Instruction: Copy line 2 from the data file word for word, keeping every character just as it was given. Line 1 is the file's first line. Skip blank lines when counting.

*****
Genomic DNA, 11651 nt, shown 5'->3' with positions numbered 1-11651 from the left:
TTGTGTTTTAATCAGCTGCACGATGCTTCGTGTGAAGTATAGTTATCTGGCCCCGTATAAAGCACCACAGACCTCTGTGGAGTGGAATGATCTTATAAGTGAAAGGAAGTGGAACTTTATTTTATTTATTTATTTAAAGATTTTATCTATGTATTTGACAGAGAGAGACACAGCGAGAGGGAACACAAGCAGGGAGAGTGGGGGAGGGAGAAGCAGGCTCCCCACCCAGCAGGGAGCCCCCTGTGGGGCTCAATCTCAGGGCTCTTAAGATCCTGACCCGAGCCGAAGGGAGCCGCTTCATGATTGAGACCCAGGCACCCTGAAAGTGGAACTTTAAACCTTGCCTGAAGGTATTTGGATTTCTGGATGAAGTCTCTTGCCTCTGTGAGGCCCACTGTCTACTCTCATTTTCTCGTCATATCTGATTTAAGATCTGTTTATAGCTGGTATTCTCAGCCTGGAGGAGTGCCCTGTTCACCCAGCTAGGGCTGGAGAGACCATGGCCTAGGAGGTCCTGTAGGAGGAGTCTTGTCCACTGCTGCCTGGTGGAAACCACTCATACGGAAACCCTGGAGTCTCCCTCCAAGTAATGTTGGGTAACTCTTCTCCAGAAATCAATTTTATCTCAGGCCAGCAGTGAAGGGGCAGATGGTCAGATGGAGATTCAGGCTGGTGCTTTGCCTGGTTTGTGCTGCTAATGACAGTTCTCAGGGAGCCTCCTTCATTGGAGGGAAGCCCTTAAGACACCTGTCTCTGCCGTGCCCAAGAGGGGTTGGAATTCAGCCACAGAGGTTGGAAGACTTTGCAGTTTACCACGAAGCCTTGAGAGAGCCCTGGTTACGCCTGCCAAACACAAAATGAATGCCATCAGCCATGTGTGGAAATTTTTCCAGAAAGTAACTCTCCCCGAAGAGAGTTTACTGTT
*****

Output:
TTGTGTTTTAATCAGCTGCACGATGCTTCGTGTGAAGTATAGTTATCTGGCCCCGTATAAAGCACCACAGACCTCTGTGGAGTGGAATGATCTTATAAGTGAAAGGAAGTGGAACTTTATTTTATTTATTTATTTAAAGATTTTATCTATGTATTTGACAGAGAGAGACACAGCGAGAGGGAACACAAGCAGGGAGAGTGGGGGAGGGAGAAGCAGGCTCCCCACCCAGCAGGGAGCCCCCTGTGGGGCTCAATCTCAGGGCTCTTAAGATCCTGACCCGAGCCGAAGGGAGCCGCTTCATGATTGAGACCCAGGCACCCTGAAAGTGGAACTTTAAACCTTGCCTGAAGGTATTTGGATTTCTGGATGAAGTCTCTTGCCTCTGTGAGGCCCACTGTCTACTCTCATTTTCTCGTCATATCTGATTTAAGATCTGTTTATAGCTGGTATTCTCAGCCTGGAGGAGTGCCCTGTTCACCCAGCTAGGGCTGGAGAGACCATGGCCTAGGAGGTCCTGTAGGAGGAGTCTTGTCCACTGCTGCCTGGTGGAAACCACTCATACGGAAACCCTGGAGTCTCCCTCCAAGTAATGTTGGGTAACTCTTCTCCAGAAATCAATTTTATCTCAGGCCAGCAGTGAAGGGGCAGATGGTCAGATGGAGATTCAGGCTGGTGCTTTGCCTGGTTTGTGCTGCTAATGACAGTTCTCAGGGAGCCTCCTTCATTGGAGGGAAGCCCTTAAGACACCTGTCTCTGCCGTGCCCAAGAGGGGTTGGAATTCAGCCACAGAGGTTGGAAGACTTTGCAGTTTACCACGAAGCCTTGAGAGAGCCCTGGTTACGCCTGCCAAACACAAAATGAATGCCATCAGCCATGTGTGGAAATTTTTCCAGAAAGTAACTCTCCCCGAAGAGAGTTTACTGTT